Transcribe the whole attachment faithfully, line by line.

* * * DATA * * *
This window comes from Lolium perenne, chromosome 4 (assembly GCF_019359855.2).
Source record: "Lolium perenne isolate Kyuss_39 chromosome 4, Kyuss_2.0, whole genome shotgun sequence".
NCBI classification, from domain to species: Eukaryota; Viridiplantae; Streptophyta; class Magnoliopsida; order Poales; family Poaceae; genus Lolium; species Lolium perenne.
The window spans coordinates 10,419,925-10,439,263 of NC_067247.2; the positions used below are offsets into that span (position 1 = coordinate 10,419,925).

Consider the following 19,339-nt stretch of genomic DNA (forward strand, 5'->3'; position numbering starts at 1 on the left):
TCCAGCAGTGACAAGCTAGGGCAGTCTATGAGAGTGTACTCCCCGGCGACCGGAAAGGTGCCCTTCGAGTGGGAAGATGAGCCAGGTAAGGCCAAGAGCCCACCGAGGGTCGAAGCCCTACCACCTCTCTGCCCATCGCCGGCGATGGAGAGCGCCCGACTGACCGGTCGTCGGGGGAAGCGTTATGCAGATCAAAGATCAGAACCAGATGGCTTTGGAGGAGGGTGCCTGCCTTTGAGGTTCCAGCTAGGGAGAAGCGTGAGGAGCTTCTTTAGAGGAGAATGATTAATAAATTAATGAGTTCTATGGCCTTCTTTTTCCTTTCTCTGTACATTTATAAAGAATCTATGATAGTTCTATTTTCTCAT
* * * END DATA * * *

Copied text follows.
This window comes from Lolium perenne, chromosome 4 (assembly GCF_019359855.2).
Source record: "Lolium perenne isolate Kyuss_39 chromosome 4, Kyuss_2.0, whole genome shotgun sequence".
NCBI classification, from domain to species: Eukaryota; Viridiplantae; Streptophyta; class Magnoliopsida; order Poales; family Poaceae; genus Lolium; species Lolium perenne.
The window spans coordinates 10,419,925-10,439,263 of NC_067247.2; the positions used below are offsets into that span (position 1 = coordinate 10,419,925).

Consider the following 19,339-nt stretch of genomic DNA (forward strand, 5'->3'; position numbering starts at 1 on the left):
TCCAGCAGTGACAAGCTAGGGCAGTCTATGAGAGTGTACTCCCCGGCGACCGGAAAGGTGCCCTTCGAGTGGGAAGATGAGCCAGGTAAGGCCAAGAGCCCACCGAGGGTCGAAGCCCTACCACCTCTCTGCCCATCGCCGGCGATGGAGAGCGCCCGACTGACCGGTCGTCGGGGGAAGCGTTATGCAGATCAAAGATCAGAACCAGATGGCTTTGGAGGAGGGTGCCTGCCTTTGAGGTTCCAGCTAGGGAGAAGCGTGAGGAGCTTCTTTAGAGGAGAATGATTAATAAATTAATGAGTTCTATGGCCTTCTTTTTCCTTTCTCTGTACATTTATAAAGAATCTATGATAGTTCTATTTTCTCAT